Feedback that works

Feedback that works

Feedback that works

Willy A Renandya – 10 Feb 2022

The question of how to give effective feedback (i.e., one that helps students improve on their subsequent performance) continues to be a mystery.

Different types of feedback seem to work for different types of students. Some like detailed feedback, i.e., they expect the teacher to correct all mistakes. Others prefer focused feedback (i.e., feedback on specific aspects of their speech or writing, e.g., contents, language or organization).

The rest of the students don’t seem to have any specific preference. Detailed and focused feedback sometimes work well; at other times, they don’t seem to have any discernible effect on their performance.

We do however know from research and experience that more often than not teachers tend to provide detailed and negative comments and corrections on student mistakes.

In other words, we tend to pay more attention on what students CANNOT DO. We believe that that is our job as a teacher is to correct student mistakes,

Rarely if ever do we spend time highlighting, praising and affirming what students CAN DO. We seem to believe that if students for example already know how to use the correct tense in an essay, there is no point in commenting on what students have already acquired.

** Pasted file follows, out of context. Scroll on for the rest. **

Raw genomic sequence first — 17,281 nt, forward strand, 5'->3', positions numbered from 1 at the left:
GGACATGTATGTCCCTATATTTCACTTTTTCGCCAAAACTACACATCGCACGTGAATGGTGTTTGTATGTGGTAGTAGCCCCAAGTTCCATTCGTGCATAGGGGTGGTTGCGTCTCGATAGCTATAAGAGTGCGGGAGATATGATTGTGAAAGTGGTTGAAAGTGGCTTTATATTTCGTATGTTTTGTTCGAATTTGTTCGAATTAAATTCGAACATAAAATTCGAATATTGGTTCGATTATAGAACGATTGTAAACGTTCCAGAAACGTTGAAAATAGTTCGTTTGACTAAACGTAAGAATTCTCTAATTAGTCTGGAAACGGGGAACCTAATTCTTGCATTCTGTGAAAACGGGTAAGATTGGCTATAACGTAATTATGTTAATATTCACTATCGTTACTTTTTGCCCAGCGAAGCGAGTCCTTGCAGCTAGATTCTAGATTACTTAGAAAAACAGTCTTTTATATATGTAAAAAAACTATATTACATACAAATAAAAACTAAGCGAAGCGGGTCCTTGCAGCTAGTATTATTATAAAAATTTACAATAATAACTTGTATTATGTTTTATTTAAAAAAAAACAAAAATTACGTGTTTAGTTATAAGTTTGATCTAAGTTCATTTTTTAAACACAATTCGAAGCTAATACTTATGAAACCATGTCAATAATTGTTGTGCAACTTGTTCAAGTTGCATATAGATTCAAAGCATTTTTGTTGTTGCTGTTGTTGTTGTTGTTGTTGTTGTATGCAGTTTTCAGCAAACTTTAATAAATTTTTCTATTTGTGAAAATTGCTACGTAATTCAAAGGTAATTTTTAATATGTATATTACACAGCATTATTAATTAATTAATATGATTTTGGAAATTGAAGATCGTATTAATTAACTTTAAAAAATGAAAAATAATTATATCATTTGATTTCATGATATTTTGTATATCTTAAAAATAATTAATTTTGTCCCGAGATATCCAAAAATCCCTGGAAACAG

While this belief seems logical, current research tells us that learning should be seen as a continuum: from initial and often rather superficial understanding all the way to deeper and more nuanced understanding about how things work in different contexts.

This being the case, it is a good practice for teachers to give balanced feedback, i.e., one that provides students with information about what they already know so that they can further extend their learning, and what they are not good at yet so that they can do better next time round.

The short piece that appears in Edutopia How to give positive feedback on student writing offer a nice perspective on the importance of providing positive feedback on our students’ writing.

You might also want to watch a video clip on how to give a more motivating feedback to your students by Prof Icy Lee, which she presented in a recent webinar organized by the British Council, Indonesia.

Further reading:

Feedback in L2 Writing Classes

Are All Student Errors Worth Correcting?

Are All Student Errors Worth Correcting?

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